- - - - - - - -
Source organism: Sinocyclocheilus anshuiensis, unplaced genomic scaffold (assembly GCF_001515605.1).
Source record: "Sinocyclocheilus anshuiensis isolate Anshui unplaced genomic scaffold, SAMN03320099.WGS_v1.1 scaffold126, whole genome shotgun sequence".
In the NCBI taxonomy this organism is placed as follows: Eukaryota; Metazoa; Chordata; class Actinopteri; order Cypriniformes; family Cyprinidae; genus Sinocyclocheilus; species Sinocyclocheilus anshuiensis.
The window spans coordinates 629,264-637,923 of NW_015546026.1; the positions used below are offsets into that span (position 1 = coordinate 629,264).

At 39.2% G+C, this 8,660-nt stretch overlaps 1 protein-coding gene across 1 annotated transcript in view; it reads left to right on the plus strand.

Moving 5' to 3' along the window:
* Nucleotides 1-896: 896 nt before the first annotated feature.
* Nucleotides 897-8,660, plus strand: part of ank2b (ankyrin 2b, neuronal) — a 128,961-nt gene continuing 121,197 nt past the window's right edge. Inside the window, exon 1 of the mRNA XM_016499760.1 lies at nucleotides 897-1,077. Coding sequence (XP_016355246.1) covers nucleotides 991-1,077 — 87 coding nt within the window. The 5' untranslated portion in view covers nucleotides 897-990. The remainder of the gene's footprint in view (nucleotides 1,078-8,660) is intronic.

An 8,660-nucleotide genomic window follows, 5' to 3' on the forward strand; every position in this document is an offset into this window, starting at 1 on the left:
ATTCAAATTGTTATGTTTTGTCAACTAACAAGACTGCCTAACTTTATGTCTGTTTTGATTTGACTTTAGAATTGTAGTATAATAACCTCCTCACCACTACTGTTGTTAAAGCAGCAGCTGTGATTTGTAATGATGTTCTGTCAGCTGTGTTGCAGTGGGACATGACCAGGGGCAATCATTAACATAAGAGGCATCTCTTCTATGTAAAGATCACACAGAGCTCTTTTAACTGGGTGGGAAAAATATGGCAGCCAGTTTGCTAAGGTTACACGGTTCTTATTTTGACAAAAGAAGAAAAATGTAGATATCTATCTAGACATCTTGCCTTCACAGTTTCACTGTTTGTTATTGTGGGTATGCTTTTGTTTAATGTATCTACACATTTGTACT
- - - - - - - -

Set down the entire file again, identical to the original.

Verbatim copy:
Source organism: Sinocyclocheilus anshuiensis, unplaced genomic scaffold (assembly GCF_001515605.1).
Source record: "Sinocyclocheilus anshuiensis isolate Anshui unplaced genomic scaffold, SAMN03320099.WGS_v1.1 scaffold126, whole genome shotgun sequence".
In the NCBI taxonomy this organism is placed as follows: Eukaryota; Metazoa; Chordata; class Actinopteri; order Cypriniformes; family Cyprinidae; genus Sinocyclocheilus; species Sinocyclocheilus anshuiensis.
The window spans coordinates 629,264-637,923 of NW_015546026.1; the positions used below are offsets into that span (position 1 = coordinate 629,264).

At 39.2% G+C, this 8,660-nt stretch overlaps 1 protein-coding gene across 1 annotated transcript in view; it reads left to right on the plus strand.

Moving 5' to 3' along the window:
* Nucleotides 1-896: 896 nt before the first annotated feature.
* Nucleotides 897-8,660, plus strand: part of ank2b (ankyrin 2b, neuronal) — a 128,961-nt gene continuing 121,197 nt past the window's right edge. Inside the window, exon 1 of the mRNA XM_016499760.1 lies at nucleotides 897-1,077. Coding sequence (XP_016355246.1) covers nucleotides 991-1,077 — 87 coding nt within the window. The 5' untranslated portion in view covers nucleotides 897-990. The remainder of the gene's footprint in view (nucleotides 1,078-8,660) is intronic.

An 8,660-nucleotide genomic window follows, 5' to 3' on the forward strand; every position in this document is an offset into this window, starting at 1 on the left:
ATTCAAATTGTTATGTTTTGTCAACTAACAAGACTGCCTAACTTTATGTCTGTTTTGATTTGACTTTAGAATTGTAGTATAATAACCTCCTCACCACTACTGTTGTTAAAGCAGCAGCTGTGATTTGTAATGATGTTCTGTCAGCTGTGTTGCAGTGGGACATGACCAGGGGCAATCATTAACATAAGAGGCATCTCTTCTATGTAAAGATCACACAGAGCTCTTTTAACTGGGTGGGAAAAATATGGCAGCCAGTTTGCTAAGGTTACACGGTTCTTATTTTGACAAAAGAAGAAAAATGTAGATATCTATCTAGACATCTTGCCTTCACAGTTTCACTGTTTGTTATTGTGGGTATGCTTTTGTTTAATGTATCTACACATTTGTACT